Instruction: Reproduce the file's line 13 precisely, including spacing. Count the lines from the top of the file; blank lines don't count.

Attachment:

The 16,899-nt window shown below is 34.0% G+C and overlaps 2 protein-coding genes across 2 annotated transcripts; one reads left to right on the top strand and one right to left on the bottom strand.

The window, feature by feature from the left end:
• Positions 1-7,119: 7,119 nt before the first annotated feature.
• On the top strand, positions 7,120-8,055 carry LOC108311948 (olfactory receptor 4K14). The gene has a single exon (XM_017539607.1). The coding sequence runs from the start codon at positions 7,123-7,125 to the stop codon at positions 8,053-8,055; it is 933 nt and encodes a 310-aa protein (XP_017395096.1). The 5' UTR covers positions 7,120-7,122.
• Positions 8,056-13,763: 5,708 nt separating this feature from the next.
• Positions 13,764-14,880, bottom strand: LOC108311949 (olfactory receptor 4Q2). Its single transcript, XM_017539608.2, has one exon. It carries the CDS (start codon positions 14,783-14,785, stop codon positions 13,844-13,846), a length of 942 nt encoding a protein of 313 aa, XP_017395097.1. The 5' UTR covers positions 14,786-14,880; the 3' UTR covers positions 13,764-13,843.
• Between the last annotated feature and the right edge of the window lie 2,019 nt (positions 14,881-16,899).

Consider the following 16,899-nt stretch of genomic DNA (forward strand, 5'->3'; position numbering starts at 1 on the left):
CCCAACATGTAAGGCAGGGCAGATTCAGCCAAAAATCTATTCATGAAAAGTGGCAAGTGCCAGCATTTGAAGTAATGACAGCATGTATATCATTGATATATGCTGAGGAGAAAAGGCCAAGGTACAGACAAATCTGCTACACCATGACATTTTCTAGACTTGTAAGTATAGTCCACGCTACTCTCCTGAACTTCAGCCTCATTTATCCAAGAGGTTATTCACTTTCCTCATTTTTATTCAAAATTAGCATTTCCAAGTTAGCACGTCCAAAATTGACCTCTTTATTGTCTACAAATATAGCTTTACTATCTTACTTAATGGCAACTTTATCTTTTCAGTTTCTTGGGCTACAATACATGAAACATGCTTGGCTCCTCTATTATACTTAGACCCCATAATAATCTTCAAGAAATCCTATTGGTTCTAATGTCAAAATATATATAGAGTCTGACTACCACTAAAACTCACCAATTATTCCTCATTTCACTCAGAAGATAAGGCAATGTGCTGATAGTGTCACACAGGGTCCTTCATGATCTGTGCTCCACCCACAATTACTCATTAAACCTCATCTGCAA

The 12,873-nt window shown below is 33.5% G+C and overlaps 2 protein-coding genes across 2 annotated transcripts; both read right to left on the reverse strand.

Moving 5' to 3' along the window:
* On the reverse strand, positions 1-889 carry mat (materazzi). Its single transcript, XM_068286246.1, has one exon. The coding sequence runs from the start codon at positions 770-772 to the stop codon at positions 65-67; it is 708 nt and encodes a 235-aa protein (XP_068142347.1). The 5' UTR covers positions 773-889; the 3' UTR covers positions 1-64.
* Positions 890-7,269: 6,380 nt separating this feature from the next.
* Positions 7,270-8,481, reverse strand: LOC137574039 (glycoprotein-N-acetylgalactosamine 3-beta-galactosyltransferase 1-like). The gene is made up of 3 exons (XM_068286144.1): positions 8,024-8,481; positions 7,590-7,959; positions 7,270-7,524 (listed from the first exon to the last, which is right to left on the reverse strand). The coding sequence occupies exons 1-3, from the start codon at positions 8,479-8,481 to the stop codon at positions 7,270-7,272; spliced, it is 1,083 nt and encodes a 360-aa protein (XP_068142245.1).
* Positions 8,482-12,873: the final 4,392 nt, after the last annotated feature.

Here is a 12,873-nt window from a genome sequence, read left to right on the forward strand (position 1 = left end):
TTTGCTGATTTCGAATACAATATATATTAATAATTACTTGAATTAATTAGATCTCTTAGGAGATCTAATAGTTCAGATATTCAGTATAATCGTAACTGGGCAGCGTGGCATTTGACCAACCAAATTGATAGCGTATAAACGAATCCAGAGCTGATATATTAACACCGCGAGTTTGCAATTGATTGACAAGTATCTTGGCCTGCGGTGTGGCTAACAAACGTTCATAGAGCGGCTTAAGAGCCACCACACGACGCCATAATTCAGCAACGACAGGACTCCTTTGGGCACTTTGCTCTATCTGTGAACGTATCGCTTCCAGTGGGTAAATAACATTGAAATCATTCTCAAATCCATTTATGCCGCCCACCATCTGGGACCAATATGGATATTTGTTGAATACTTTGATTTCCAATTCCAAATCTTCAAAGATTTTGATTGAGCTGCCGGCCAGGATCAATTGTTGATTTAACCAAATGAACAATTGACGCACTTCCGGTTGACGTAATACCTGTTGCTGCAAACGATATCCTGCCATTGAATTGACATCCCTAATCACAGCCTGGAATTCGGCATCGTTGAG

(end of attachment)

* Positions 890-7,269: 6,380 nt separating this feature from the next.